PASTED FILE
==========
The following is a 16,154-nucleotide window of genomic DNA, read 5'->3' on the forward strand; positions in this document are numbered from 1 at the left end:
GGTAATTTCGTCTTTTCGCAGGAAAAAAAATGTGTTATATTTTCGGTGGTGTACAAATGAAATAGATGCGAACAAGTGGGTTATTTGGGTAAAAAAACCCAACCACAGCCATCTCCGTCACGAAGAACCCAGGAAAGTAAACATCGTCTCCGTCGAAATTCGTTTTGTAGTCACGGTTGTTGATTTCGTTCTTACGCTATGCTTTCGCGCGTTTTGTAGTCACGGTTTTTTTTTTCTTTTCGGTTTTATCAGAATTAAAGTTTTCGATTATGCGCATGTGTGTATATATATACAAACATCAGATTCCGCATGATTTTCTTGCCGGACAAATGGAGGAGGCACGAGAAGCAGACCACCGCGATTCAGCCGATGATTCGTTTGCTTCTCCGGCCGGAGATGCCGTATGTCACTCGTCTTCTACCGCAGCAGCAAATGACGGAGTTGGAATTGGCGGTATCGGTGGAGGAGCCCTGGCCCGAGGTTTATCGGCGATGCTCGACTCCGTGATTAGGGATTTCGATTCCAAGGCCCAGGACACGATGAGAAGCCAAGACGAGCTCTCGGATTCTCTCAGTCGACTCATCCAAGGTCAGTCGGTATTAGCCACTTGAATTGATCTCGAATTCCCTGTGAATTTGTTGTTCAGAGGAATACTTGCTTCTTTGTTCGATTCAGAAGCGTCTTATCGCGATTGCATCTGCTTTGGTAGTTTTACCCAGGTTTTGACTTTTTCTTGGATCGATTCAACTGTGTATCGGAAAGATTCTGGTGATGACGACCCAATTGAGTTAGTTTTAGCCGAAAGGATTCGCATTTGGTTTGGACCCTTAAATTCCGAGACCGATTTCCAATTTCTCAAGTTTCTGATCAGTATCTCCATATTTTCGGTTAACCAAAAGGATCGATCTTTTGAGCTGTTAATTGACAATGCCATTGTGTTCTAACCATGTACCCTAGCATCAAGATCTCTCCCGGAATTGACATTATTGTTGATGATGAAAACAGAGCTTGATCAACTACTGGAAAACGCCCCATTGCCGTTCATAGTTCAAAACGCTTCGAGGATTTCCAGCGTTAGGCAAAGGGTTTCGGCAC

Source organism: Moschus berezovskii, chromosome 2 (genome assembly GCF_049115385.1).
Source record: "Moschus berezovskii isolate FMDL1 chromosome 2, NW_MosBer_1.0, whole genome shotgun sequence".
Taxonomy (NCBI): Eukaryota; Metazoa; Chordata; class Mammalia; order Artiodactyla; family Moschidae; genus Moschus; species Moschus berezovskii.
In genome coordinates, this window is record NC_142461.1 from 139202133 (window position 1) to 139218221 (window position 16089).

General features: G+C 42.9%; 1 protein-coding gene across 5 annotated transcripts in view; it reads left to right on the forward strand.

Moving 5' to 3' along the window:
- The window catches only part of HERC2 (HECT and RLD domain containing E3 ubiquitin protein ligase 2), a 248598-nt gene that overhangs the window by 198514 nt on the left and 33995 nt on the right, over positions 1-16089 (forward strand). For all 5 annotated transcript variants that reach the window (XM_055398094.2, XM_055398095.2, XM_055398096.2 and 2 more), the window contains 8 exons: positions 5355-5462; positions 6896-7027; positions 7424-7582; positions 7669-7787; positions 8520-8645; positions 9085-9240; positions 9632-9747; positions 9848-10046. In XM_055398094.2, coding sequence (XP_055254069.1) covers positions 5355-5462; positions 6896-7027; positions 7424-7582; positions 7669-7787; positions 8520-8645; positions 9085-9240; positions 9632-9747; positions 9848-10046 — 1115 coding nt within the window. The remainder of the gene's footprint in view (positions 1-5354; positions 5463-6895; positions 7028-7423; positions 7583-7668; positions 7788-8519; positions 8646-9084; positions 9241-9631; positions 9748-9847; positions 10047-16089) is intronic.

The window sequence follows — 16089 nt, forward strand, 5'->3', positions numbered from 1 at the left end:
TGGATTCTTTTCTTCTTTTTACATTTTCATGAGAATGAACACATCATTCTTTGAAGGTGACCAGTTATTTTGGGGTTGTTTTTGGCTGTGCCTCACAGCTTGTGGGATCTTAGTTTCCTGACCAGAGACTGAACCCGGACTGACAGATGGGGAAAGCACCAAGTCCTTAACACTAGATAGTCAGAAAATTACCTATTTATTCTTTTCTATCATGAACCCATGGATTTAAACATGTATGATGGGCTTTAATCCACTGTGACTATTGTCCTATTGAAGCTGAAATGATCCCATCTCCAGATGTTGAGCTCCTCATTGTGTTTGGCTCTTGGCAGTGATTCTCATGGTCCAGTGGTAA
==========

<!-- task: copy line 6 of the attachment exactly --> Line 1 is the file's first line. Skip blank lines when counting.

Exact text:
In genome coordinates, this window is record NC_142461.1 from 139202133 (window position 1) to 139218221 (window position 16089).